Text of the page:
Cardinal urges Government to stop persecution against officials
The Archbishop of Caracas called on the parties to engage in dialogue and remarked that the Constitution of Venezuela enshrines Venezuelans' political rights
"That must stop immediately; it must cease straight away," Urosa told radio station Unión Radio as he referred to reports of persecution and harassment against civil servants and dissenters by pro-government sectors. The reports have been filed by human rights and political organizations recently.
According to Urosa, it is impossible to engaging in dialogue in Venezuela as long as public servants are being chased on the assumption that they voted an option different from the government's.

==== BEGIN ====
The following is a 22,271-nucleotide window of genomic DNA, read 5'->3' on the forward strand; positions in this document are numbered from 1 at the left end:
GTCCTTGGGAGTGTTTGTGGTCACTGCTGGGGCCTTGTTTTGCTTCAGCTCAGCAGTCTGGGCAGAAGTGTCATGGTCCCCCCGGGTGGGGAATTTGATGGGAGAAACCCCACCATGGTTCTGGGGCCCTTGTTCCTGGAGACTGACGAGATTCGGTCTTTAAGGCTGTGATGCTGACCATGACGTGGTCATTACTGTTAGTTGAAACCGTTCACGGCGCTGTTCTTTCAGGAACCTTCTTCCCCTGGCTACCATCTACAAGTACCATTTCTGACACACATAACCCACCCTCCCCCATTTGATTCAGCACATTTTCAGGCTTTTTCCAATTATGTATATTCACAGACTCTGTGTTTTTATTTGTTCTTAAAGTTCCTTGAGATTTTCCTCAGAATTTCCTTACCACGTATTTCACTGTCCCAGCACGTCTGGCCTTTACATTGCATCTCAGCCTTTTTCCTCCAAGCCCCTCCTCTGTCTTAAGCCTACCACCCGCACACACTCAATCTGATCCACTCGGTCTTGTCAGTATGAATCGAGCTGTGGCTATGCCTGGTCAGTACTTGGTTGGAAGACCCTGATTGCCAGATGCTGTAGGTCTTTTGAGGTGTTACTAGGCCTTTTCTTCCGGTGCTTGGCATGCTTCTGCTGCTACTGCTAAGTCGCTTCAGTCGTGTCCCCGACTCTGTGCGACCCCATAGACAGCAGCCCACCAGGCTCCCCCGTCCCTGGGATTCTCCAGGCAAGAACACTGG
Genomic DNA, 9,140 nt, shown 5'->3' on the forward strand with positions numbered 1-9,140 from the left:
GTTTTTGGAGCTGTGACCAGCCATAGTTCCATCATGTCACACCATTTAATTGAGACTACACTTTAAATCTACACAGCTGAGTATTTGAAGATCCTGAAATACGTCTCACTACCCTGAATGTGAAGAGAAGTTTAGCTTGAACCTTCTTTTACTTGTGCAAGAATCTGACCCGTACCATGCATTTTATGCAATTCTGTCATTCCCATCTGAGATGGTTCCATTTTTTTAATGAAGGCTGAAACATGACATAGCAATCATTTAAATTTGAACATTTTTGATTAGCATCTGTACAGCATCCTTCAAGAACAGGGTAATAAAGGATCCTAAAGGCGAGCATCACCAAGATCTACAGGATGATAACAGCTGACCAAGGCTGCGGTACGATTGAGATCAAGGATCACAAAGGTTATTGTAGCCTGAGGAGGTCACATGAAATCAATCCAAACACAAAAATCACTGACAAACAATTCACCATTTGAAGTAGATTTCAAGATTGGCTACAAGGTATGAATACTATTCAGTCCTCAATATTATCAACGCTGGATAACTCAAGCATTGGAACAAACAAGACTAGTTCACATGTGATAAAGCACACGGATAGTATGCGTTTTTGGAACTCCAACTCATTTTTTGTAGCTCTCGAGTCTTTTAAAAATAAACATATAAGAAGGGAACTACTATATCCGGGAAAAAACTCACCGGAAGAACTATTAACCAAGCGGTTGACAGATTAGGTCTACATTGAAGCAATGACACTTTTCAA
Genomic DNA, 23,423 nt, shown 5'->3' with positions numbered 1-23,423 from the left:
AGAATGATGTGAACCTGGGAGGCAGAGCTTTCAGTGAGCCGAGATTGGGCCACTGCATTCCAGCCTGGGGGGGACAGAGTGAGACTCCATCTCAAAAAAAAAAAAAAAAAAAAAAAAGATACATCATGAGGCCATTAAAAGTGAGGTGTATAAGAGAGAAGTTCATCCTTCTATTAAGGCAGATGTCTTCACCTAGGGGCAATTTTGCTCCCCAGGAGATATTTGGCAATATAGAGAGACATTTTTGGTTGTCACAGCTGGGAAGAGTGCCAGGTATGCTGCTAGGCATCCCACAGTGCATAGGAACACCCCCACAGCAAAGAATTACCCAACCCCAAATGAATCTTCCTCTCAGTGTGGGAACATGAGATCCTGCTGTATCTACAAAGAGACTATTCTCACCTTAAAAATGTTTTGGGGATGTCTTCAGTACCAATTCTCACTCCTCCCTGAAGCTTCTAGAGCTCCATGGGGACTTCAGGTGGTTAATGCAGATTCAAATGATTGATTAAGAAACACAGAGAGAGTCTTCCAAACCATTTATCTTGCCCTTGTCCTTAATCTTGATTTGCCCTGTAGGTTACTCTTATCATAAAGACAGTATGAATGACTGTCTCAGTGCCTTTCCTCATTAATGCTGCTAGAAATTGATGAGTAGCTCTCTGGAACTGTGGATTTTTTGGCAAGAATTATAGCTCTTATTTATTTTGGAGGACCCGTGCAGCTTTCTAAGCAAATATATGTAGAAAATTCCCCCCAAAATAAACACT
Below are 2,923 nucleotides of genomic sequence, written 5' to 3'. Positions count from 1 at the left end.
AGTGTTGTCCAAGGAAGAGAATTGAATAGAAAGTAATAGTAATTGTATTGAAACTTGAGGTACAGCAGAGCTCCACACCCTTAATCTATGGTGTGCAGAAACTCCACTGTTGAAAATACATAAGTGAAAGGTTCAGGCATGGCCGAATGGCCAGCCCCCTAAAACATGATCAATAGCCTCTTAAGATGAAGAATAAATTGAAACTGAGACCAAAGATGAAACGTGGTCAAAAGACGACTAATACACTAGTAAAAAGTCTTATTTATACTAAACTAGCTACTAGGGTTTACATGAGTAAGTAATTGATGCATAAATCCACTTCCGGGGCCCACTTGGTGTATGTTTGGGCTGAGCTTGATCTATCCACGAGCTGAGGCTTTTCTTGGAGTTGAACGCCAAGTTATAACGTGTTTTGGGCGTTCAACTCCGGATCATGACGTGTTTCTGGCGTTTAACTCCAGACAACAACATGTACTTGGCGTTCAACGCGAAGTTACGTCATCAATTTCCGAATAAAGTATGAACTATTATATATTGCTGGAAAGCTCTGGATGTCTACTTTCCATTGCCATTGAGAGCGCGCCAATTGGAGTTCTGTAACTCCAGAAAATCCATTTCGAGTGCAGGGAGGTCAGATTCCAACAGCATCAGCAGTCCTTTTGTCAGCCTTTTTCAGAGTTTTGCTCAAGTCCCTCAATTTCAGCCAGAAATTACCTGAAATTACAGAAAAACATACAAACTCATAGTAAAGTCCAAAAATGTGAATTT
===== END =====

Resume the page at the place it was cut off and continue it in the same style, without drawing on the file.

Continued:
Urosa remarked that the Constitution clearly enshrines Venezuelans' political rights.
A simple reason: there is oil galore, would suffice to explain Guyana's actions. Another explanation lies in the little or none efforts made by the Venezuelan government to thwart the move by the Guyanese. This is certainly not a new problem, but a problem only recently highlighted because oil is involved. But what other resources does the disputed area hold? For most of us it is a section on the map with black and white stripes on it, a depiction of something distant, alien, a nothingness not worth paying much attention to in geography classes back in elementary school.